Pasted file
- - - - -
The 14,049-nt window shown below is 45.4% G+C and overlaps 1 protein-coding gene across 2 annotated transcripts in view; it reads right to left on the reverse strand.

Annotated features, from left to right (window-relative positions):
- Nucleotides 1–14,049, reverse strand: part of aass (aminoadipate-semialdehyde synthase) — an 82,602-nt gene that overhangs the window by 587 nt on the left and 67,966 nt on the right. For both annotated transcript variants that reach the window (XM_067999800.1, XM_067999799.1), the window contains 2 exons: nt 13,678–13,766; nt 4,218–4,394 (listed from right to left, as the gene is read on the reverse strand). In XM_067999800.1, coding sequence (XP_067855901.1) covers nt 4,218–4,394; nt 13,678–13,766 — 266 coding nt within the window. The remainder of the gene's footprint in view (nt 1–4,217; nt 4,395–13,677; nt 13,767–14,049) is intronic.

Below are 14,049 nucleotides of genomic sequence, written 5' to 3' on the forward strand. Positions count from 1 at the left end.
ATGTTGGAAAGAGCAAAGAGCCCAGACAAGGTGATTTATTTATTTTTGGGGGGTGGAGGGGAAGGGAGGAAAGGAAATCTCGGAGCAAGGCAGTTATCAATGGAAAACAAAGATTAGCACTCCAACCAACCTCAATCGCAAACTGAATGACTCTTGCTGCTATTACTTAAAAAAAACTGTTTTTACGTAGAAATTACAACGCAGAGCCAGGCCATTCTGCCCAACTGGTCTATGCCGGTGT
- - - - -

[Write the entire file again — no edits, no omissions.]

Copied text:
The 14,049-nt window shown below is 45.4% G+C and overlaps 1 protein-coding gene across 2 annotated transcripts in view; it reads right to left on the reverse strand.

Annotated features, from left to right (window-relative positions):
- Nucleotides 1–14,049, reverse strand: part of aass (aminoadipate-semialdehyde synthase) — an 82,602-nt gene that overhangs the window by 587 nt on the left and 67,966 nt on the right. For both annotated transcript variants that reach the window (XM_067999800.1, XM_067999799.1), the window contains 2 exons: nt 13,678–13,766; nt 4,218–4,394 (listed from right to left, as the gene is read on the reverse strand). In XM_067999800.1, coding sequence (XP_067855901.1) covers nt 4,218–4,394; nt 13,678–13,766 — 266 coding nt within the window. The remainder of the gene's footprint in view (nt 1–4,217; nt 4,395–13,677; nt 13,767–14,049) is intronic.

Below are 14,049 nucleotides of genomic sequence, written 5' to 3' on the forward strand. Positions count from 1 at the left end.
ATGTTGGAAAGAGCAAAGAGCCCAGACAAGGTGATTTATTTATTTTTGGGGGGTGGAGGGGAAGGGAGGAAAGGAAATCTCGGAGCAAGGCAGTTATCAATGGAAAACAAAGATTAGCACTCCAACCAACCTCAATCGCAAACTGAATGACTCTTGCTGCTATTACTTAAAAAAAACTGTTTTTACGTAGAAATTACAACGCAGAGCCAGGCCATTCTGCCCAACTGGTCTATGCCGGTGT